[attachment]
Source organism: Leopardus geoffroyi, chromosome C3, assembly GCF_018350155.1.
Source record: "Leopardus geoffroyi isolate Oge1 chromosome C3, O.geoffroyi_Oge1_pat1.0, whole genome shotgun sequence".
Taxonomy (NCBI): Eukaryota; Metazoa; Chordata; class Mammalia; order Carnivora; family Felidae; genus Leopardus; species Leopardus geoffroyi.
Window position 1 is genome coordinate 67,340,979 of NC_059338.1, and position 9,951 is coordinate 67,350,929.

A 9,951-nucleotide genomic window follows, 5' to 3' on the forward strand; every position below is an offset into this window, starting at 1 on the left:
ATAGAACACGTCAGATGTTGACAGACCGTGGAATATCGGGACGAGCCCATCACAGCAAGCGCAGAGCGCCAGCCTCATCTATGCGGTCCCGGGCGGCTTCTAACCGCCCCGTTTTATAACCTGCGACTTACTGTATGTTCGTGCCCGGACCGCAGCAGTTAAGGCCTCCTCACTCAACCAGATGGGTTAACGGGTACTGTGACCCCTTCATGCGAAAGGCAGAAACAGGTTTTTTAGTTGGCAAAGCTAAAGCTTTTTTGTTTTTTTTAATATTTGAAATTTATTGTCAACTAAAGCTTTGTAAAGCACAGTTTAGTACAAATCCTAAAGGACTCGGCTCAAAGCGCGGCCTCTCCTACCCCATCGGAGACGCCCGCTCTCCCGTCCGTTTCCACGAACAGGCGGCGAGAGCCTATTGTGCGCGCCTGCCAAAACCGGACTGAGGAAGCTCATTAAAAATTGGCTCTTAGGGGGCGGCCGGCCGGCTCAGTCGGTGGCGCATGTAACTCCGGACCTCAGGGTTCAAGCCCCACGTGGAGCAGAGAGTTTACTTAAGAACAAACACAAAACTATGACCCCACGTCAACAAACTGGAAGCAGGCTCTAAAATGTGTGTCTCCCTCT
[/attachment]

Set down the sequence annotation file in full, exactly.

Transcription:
Source organism: Leopardus geoffroyi, chromosome C3, assembly GCF_018350155.1.
Source record: "Leopardus geoffroyi isolate Oge1 chromosome C3, O.geoffroyi_Oge1_pat1.0, whole genome shotgun sequence".
Taxonomy (NCBI): Eukaryota; Metazoa; Chordata; class Mammalia; order Carnivora; family Felidae; genus Leopardus; species Leopardus geoffroyi.
Window position 1 is genome coordinate 67,340,979 of NC_059338.1, and position 9,951 is coordinate 67,350,929.

A 9,951-nucleotide genomic window follows, 5' to 3' on the forward strand; every position below is an offset into this window, starting at 1 on the left:
ATAGAACACGTCAGATGTTGACAGACCGTGGAATATCGGGACGAGCCCATCACAGCAAGCGCAGAGCGCCAGCCTCATCTATGCGGTCCCGGGCGGCTTCTAACCGCCCCGTTTTATAACCTGCGACTTACTGTATGTTCGTGCCCGGACCGCAGCAGTTAAGGCCTCCTCACTCAACCAGATGGGTTAACGGGTACTGTGACCCCTTCATGCGAAAGGCAGAAACAGGTTTTTTAGTTGGCAAAGCTAAAGCTTTTTTGTTTTTTTTAATATTTGAAATTTATTGTCAACTAAAGCTTTGTAAAGCACAGTTTAGTACAAATCCTAAAGGACTCGGCTCAAAGCGCGGCCTCTCCTACCCCATCGGAGACGCCCGCTCTCCCGTCCGTTTCCACGAACAGGCGGCGAGAGCCTATTGTGCGCGCCTGCCAAAACCGGACTGAGGAAGCTCATTAAAAATTGGCTCTTAGGGGGCGGCCGGCCGGCTCAGTCGGTGGCGCATGTAACTCCGGACCTCAGGGTTCAAGCCCCACGTGGAGCAGAGAGTTTACTTAAGAACAAACACAAAACTATGACCCCACGTCAACAAACTGGAAGCAGGCTCTAAAATGTGTGTCTCCCTCT